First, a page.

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Lincoln Laboratory Hosts First 'make Your Own Wearables' Workshop For High-School Girls

David Scott, manager of the Technology Office Innovation Laboratory, explains to participants in the Lincoln Laboratory workshop how a MakerBot 3D printer functions.

A pilot workshop hosted by the founder of Girls Who Build brought 50 high school girls to the Massachusetts Institute of Technology's Lincoln Laboratory.

Credit: Jon Barron

Mechanical engineer Kristen Railey is the founder of Girls Who Build, which seeks to engage girls in science, technology, engineering, and math education. Railey last month hosted a pilot workshop for 50 high school girls at the Massachusetts Institute of Technology's (MIT) Lincoln Laboratory, a federally funded research and development center.

Participants received tours of the lab's Technology Office Innovation Laboratory and attended a session on computer-assisted design (CAD) software. Several three-dimensional (3D) printers were running to enable the girls to see the 3D printing process as it was occurring.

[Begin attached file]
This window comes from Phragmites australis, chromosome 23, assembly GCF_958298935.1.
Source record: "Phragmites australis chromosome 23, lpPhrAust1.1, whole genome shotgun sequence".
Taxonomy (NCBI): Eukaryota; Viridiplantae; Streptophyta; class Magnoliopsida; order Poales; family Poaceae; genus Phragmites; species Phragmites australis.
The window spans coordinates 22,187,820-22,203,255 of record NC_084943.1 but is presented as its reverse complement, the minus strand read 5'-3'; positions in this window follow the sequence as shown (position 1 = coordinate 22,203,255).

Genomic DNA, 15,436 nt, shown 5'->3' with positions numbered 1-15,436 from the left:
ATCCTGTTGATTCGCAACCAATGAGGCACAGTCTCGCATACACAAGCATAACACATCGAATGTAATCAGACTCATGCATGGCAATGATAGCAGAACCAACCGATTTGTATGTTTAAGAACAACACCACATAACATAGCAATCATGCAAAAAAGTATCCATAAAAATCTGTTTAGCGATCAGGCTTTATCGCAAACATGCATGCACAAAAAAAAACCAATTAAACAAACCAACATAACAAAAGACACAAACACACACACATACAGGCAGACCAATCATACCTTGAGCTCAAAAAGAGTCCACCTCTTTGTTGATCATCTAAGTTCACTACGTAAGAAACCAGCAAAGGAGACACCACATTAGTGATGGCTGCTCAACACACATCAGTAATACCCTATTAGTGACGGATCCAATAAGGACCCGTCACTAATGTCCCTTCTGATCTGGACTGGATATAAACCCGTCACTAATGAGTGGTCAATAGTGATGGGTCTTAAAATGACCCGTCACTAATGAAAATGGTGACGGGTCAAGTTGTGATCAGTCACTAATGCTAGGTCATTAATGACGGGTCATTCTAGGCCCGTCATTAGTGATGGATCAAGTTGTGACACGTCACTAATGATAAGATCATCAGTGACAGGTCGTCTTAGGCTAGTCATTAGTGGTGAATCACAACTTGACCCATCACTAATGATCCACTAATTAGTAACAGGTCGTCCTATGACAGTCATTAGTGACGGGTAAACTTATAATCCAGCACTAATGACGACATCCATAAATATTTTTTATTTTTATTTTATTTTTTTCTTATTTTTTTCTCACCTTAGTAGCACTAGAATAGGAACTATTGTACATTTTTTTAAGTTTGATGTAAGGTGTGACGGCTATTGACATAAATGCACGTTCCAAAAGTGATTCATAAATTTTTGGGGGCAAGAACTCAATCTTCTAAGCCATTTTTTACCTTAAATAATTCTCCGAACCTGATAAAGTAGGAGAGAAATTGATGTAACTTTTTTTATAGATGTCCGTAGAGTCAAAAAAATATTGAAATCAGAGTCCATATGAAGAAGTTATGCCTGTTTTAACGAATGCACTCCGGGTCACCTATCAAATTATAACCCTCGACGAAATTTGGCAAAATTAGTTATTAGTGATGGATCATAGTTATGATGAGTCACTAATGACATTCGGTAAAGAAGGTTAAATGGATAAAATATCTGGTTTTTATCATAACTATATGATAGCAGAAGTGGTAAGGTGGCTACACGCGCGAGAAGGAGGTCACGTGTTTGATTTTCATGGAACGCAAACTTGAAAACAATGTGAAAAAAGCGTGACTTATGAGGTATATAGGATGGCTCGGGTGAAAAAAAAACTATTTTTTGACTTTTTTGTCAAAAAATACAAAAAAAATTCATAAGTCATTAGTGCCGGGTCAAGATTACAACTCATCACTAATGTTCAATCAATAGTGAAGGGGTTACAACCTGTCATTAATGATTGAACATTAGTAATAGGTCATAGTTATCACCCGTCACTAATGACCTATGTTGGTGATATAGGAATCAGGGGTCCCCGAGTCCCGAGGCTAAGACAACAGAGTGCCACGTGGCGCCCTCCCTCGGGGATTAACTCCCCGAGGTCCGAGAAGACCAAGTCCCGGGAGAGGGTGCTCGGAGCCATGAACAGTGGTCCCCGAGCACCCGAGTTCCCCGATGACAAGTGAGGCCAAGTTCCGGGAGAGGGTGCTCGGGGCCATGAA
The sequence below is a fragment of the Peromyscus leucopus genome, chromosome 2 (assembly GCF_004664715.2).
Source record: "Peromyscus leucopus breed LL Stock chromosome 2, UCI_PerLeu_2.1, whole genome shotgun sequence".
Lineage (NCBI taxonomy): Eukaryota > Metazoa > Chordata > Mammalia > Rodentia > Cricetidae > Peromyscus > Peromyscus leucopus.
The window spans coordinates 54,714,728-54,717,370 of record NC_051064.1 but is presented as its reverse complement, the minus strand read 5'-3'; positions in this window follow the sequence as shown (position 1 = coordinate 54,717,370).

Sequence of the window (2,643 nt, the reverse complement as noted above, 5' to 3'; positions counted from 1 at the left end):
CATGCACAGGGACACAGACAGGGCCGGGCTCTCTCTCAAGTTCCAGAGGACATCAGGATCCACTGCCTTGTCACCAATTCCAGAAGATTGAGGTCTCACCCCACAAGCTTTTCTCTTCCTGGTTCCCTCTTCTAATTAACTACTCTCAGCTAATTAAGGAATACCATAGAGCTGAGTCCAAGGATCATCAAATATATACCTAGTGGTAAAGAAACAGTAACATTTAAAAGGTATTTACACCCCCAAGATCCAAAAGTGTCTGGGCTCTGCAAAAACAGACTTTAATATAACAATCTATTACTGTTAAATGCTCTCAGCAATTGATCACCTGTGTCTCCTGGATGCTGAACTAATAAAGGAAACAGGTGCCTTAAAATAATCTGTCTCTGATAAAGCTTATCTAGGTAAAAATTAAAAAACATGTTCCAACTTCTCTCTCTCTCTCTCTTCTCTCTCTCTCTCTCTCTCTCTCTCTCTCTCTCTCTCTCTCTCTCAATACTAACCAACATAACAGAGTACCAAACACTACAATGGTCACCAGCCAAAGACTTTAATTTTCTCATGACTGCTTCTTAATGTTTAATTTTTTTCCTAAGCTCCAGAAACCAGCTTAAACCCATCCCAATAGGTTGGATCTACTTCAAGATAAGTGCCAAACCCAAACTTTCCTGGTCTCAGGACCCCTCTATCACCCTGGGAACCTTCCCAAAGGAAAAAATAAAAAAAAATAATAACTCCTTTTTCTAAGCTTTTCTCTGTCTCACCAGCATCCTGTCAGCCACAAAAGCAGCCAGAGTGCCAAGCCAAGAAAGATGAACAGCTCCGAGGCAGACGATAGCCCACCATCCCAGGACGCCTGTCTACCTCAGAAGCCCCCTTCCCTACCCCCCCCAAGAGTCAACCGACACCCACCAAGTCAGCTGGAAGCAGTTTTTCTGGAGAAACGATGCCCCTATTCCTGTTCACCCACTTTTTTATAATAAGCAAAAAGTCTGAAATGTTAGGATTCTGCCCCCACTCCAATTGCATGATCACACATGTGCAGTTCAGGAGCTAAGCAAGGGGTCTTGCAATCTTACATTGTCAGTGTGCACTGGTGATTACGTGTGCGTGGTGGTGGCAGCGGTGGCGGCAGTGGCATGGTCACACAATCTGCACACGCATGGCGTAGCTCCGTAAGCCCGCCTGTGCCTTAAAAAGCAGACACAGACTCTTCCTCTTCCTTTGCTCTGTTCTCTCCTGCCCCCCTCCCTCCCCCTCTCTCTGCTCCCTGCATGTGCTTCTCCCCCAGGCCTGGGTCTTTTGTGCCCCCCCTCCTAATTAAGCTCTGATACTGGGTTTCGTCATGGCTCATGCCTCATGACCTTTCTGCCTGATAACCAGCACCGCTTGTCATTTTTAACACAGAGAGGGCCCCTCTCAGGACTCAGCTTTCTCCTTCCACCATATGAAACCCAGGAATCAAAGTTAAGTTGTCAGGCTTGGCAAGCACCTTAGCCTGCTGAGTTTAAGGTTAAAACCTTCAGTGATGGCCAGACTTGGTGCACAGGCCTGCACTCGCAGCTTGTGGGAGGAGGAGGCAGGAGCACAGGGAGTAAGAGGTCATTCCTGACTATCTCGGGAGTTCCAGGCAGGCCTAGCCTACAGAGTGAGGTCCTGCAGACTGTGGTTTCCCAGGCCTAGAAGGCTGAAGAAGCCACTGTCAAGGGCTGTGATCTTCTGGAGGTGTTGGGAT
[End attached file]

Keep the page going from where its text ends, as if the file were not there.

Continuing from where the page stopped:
Guest speaker Katy Olesnavage guided the girls through the mechanical-design process by detailing her experience developing prosthetics. After learning how to use the CAD program, the girls worked in pairs on laptops to create 3D models of bracelets.

Gavin Lund from the Optical Communications Technology Group introduced the girls to computer programming and circuits, enabling them to form simple instructions to program a robot to make a peanut butter and jelly sandwich.

Railey intends to host the one-day workshop again this year but is considering changing the venue from Lincoln Laboratory to the MIT campus to draw Boston-area participants, as well as offering beginner and intermediate/advanced versions of the programming challenge.

From MIT News
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